For well over half a decade John Stott has been providing the Evangelical world with a lot to think about. Many of Stott’s contributions have been invaluable (for instance the Cross of Christ), however some of his contributions have been less than helpful in my estimation (i.e. his view on hell). Now, writing the book of his storied ministry, Stott has remained consistent with this pattern of providing the Evangelical world with a lot to think about–some good and some not so good.
The Radical Disciple is John Stott’s final book. As He put it,
As I lay down my pen for the last time (literally, since I confess I am not computerized) at the age of eighty-eight, I venture to send this valedictory message to my readers. I am grateful for your encouragement…. (136)
With this last message Stott has chosen to briefly write about matters of the Christian life which are important to him. Specifically, Stott writes about 8 characteristics which form his “portrait of the radical disciple.” Explaining how he chose these 8 characteristics Stott writes,
To be sure, I have been selective, and my selection has been somewhat arbitrary. Yet there are other aspects of discipleship that I would like to see in every disciples of Jesus, and not the least in myself. You will no doubt compile your own list. Hopefully it will be clearly biblical, but still reflect your own culture and experience, and I wish you well as you do so.
The list of characteristics given by Stott is most valuable in that it calls all Christians to think deeply about their own commitment to Christ, and whether or not they are “Radical Christians.” As Stott puts it,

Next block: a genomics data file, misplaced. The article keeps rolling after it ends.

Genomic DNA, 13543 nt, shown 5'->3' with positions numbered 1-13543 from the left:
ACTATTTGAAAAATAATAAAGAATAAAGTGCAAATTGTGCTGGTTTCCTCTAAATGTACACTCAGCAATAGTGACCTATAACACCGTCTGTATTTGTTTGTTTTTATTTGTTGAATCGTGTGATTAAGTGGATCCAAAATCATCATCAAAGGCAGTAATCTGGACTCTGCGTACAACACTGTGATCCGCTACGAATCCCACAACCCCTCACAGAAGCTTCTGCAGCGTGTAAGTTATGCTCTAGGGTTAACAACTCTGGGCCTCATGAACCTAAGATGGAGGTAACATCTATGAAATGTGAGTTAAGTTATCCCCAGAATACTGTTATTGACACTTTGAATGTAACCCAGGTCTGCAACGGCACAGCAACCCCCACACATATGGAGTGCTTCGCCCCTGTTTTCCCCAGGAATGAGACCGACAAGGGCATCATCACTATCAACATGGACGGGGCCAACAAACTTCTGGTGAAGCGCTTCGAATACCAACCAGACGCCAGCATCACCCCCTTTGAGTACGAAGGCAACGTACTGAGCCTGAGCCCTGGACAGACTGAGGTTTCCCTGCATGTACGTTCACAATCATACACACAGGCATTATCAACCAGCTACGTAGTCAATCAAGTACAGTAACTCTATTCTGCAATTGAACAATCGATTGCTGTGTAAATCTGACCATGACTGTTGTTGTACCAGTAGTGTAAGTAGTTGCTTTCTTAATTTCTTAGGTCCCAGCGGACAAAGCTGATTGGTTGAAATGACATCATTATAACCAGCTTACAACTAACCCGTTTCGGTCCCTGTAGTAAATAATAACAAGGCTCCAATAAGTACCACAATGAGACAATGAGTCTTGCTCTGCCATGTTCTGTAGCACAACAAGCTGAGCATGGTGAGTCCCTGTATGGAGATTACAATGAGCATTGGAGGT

Our common way of avoiding radical discipleship is to be selective: choosing those area in which commitment suits us and staying away from those areas in which it will be costly. (15)
This book is certainly helpful in thinking through what it means to be a radical disciples.
A couple of chapters that I had some issues with were the chapters on “Creation Care” & “Simplicity.” In the chapter on Creation Care Stott argues that Christians must care for the creation essentially by reversing the effects of global warming. I agree that Christians need to care for the creation, but I disagree with Stott’s diagnoses of the “environmental crisis.” The chapter on simplicity encouraged Christians to do something about poverty in the world. I have no problem with this, but there were a couple of statements that didn’t sit well with me. For instance, quoting from another document Stott asserts that “pverty is an offense against the goodness of God.” (71) To this I would ask who is the offending party? Is it God because in His sovereignty He has allowed some to be poor? Is is the poor person who is stuck in poverty? Or, is the the wealthy for not being in poverty? Stott doesn’t answer the question, so I don’t know who the offending party is. However, the tone of the chapter made it seem as if the wealthy are to blame, and if they would just live a more simple life then everyone else would have more (which is something I don’t think would work in the real world).
Overall I thoroughly enjoyed Stott’s Swan Song, and would recommend it to all you discerning readers out there.